“Management is a bottom-line focus. How can I best accomplish certain things? Leadership deals with the top line: What are the things I want to accomplish?” (Covey, 1989/2004, p. 108). In this habit, we are focusing on our own personal leadership. What are the things that we want to accomplish? This will help determine many of our choices in life since they should be aligned with our goals. Often, a question as simple as “what do you want?” can bring a lot of light. Apparently, it should be easy to answer. However, in practice, we are often unaware of what we truly desire. If we want to begin with the end in mind, we have to clarify our expectations, first and foremost to ourselves.


To take control of our own lives, it is important to become our own creator. To expand our proactivity, we exercise our leadership through leadership and imagination. “Through imagination, we can visualize the uncreated worlds of potential that lie within us” (Covey, 1989/2004, p. 110). Imagination opens up new possibilities. We propose alternative courses of action to ourselves, giving ourselves true options for action. “Through conscience, we can come in contact with universal laws or principles with our own singular talents and avenues of contribution, and with the personal guidelines within which we can most effectively develop them” (Covey, 1989/2004, p. 110). Having a moral compass allows us to evaluate the different courses of action with some objectivity. Between the two basic human endowments, we are able to write our own script.



Personal Mission Statement

A personal mission statement focuses on character, contributions, and values. This allows us to be and do according to our own personal philosophy. Different sources contribute to our personal mission statement. Our beliefs, our values, and our experiences shape us in a way that we will want to reflect in our mission statement.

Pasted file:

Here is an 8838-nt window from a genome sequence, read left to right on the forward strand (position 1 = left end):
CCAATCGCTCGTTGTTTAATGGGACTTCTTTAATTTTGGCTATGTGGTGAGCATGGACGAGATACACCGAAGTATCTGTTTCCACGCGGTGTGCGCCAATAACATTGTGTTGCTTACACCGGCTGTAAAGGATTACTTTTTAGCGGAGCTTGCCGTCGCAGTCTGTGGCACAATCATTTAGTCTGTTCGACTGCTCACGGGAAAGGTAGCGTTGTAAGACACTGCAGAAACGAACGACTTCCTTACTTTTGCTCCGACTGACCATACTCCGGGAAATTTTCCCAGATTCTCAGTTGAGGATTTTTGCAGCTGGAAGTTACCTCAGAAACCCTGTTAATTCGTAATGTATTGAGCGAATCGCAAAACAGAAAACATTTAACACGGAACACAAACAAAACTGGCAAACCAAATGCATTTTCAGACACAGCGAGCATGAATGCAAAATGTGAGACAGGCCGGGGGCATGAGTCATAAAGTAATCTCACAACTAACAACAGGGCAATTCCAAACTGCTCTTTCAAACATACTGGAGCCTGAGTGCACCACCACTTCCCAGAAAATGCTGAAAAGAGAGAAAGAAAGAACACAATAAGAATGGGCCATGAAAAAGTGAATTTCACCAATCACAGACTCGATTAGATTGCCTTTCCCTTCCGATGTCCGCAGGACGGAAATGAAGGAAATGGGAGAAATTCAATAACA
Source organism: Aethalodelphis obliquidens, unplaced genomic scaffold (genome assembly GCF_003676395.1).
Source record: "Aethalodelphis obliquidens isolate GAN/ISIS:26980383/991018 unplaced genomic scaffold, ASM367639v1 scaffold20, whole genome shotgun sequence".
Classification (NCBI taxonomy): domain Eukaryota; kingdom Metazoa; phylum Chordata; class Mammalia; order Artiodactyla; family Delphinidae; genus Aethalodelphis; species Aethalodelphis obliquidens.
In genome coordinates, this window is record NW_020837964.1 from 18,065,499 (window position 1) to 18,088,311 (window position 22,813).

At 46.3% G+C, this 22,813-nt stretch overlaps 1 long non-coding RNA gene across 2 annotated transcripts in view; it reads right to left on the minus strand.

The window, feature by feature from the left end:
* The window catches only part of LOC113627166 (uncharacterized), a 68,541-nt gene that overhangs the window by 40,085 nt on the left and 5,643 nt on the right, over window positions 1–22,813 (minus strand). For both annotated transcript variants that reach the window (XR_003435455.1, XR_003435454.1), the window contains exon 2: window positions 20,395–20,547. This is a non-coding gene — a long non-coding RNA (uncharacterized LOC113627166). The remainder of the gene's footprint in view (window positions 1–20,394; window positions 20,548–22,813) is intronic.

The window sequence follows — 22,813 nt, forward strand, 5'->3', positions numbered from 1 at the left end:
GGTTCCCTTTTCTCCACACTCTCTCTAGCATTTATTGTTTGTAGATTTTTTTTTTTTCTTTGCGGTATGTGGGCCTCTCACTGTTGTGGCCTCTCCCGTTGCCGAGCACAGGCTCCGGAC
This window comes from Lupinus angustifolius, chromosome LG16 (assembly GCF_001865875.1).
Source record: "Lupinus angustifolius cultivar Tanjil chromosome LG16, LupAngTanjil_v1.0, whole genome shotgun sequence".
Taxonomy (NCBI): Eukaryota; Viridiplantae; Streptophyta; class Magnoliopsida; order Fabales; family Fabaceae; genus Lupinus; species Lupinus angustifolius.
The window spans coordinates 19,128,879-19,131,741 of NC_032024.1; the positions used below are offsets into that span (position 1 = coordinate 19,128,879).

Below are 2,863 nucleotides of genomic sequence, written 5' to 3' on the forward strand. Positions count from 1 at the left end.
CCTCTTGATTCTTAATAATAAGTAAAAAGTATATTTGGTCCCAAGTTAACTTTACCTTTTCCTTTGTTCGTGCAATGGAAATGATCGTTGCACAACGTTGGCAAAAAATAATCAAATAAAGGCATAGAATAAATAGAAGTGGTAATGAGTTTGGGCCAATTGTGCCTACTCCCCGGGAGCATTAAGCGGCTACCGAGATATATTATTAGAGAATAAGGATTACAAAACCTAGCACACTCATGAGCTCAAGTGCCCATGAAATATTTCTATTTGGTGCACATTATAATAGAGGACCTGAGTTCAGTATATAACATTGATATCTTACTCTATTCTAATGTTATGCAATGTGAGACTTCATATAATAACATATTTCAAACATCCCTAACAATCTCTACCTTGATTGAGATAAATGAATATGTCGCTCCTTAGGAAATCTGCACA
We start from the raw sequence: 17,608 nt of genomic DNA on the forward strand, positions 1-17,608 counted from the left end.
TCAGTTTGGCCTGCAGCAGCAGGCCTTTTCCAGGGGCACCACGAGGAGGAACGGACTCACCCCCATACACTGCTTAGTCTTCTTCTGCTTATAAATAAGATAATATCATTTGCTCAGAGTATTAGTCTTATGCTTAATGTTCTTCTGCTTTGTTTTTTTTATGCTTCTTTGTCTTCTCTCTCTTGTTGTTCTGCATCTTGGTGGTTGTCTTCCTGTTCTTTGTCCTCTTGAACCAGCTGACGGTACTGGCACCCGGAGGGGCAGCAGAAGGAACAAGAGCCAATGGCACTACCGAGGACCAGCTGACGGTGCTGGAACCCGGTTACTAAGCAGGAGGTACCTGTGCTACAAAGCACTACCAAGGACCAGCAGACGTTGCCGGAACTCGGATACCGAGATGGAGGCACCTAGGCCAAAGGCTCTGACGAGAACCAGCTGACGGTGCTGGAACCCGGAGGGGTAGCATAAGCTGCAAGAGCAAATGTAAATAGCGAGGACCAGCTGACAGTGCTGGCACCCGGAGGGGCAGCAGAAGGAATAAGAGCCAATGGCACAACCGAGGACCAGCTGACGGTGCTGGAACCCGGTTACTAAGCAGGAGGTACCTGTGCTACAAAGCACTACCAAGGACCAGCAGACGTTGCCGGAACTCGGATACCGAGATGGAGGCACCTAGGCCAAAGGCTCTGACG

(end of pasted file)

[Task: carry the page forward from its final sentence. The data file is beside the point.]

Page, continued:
A mission statement is a bit like a constitution. A constitution is a law that sets the tone for all other legislative actions in a country. A constitution endures when it is based on correct principles, such as the “self-evident truths contained in the Declaration of Independence” (Covey, 1989/2004, p. 115). A mission statement allows us to be more flexible because we are better equipped to handle change.


A sense of mission gives a sense of the essence of our own proactivity. We have the vision and the values which direct our life.



At the center

To write our “personal mission statement, we must begin at the very center or our Circle of Influence” (Covey, 1989/2004, p. 116). We deal with vision and values. “Whatever is at the center of our life will be the source of our security, guidance, wisdom, and power” (Covey, 1989/2004, p. 116). Security represents our sense of worth and our identity. Guidance refers to what gives us direction in life. Wisdom refers to our perspective on life, what gives us a sense of balance. It is how we integrate the various pieces of our life into one whole. Power “is the faculty or capacity to act, the strength and potency to accomplish something” (Covey, 1989/2004, p. 117).